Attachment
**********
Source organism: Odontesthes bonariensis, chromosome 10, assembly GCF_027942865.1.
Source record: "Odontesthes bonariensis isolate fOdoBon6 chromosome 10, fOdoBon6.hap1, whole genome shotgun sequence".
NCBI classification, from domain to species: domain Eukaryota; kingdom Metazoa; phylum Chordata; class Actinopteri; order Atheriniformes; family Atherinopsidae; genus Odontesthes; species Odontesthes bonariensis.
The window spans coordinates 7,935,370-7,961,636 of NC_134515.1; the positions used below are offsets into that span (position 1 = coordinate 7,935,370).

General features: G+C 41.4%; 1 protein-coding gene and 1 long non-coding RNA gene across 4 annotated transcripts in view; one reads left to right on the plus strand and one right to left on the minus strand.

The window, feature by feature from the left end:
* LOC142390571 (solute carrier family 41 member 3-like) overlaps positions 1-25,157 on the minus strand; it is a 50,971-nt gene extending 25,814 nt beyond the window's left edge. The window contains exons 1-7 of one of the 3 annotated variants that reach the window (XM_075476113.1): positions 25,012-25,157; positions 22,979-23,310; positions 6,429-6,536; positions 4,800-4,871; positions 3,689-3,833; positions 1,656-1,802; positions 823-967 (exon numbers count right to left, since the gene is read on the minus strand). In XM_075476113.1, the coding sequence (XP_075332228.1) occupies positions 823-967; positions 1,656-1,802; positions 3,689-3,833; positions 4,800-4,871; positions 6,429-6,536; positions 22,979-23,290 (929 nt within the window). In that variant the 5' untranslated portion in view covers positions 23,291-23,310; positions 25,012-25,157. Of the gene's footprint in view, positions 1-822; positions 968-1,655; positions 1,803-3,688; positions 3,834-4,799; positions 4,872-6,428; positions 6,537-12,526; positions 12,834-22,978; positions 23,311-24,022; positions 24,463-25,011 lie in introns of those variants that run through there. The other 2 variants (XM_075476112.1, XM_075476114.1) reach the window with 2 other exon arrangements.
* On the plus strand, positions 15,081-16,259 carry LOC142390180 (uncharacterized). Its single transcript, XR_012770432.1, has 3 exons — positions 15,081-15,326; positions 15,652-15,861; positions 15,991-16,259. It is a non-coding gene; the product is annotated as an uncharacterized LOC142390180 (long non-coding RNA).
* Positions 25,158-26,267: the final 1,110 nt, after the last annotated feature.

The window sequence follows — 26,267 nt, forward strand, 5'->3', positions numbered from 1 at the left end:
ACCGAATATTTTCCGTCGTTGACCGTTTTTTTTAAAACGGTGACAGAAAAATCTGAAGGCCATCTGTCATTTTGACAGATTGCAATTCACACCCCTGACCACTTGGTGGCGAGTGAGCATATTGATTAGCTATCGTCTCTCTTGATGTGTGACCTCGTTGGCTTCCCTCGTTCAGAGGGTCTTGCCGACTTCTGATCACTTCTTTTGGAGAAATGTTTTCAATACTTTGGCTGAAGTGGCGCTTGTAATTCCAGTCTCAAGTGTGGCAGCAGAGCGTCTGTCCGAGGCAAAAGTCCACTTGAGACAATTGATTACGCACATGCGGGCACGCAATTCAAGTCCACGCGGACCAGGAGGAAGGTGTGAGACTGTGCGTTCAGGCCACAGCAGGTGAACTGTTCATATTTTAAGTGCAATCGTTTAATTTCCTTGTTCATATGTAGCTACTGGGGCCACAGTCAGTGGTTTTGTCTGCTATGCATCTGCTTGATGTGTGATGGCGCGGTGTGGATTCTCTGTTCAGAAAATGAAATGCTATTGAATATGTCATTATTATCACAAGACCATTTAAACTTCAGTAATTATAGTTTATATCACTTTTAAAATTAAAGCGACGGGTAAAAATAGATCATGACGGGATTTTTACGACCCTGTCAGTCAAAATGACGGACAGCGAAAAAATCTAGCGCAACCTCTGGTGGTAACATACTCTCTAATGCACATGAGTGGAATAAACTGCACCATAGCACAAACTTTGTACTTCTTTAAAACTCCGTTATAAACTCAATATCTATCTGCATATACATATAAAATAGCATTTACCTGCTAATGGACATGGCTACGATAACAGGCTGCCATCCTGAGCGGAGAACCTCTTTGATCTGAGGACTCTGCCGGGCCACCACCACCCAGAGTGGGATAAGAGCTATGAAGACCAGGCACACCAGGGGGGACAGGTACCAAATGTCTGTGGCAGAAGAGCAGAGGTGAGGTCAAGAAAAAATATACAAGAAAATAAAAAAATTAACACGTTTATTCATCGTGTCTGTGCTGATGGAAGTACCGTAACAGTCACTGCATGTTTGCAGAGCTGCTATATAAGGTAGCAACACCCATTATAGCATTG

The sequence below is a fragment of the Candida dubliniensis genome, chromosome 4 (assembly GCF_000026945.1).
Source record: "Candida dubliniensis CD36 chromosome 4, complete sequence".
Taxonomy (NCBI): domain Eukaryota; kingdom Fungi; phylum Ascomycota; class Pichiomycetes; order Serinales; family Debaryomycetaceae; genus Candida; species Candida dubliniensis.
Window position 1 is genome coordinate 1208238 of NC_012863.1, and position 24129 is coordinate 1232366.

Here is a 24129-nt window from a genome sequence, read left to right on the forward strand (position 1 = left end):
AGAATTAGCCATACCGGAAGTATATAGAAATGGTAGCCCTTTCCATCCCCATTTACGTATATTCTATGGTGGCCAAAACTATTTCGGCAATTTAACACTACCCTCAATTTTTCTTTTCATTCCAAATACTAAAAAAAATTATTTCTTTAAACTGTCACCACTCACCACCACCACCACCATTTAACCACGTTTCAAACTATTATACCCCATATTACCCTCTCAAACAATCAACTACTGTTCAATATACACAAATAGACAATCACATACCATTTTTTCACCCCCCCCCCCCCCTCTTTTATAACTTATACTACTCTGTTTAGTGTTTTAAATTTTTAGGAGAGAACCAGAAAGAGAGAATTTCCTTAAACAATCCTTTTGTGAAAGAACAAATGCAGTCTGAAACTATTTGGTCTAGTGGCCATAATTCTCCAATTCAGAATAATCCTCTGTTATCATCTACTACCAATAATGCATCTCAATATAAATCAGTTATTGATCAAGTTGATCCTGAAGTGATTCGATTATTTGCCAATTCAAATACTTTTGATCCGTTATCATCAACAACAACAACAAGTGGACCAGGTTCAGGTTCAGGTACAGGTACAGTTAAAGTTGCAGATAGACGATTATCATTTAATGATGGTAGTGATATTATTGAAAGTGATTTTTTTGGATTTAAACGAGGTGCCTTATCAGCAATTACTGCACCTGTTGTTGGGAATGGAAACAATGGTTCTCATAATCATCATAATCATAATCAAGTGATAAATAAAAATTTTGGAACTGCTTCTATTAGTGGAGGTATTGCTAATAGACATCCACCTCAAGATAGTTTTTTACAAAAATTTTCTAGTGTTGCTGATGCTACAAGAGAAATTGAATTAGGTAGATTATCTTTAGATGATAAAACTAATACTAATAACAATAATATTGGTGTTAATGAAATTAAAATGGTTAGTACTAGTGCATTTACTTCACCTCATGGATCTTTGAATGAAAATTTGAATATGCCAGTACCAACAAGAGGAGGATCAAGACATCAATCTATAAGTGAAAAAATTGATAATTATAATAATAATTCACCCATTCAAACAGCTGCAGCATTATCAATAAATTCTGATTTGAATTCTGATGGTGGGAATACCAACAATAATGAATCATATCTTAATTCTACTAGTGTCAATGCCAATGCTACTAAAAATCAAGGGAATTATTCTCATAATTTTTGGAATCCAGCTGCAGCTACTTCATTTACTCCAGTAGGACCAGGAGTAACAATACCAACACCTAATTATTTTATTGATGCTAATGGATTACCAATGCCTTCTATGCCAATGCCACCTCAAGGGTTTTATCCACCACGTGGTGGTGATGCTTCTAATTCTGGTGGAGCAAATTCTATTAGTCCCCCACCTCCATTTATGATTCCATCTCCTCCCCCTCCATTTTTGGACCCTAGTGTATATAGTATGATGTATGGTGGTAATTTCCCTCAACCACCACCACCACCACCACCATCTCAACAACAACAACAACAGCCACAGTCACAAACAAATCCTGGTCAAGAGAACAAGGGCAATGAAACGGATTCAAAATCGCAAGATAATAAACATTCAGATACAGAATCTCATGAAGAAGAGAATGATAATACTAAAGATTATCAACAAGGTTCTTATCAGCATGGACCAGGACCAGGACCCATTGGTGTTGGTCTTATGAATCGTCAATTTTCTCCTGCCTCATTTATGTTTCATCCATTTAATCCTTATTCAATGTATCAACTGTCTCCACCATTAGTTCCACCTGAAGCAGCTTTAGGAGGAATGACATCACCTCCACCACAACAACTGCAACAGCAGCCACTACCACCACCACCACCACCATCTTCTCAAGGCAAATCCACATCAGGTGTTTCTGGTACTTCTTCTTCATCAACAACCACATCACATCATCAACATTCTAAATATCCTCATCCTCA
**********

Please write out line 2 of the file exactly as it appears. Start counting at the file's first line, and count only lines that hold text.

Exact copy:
Source record: "Odontesthes bonariensis isolate fOdoBon6 chromosome 10, fOdoBon6.hap1, whole genome shotgun sequence".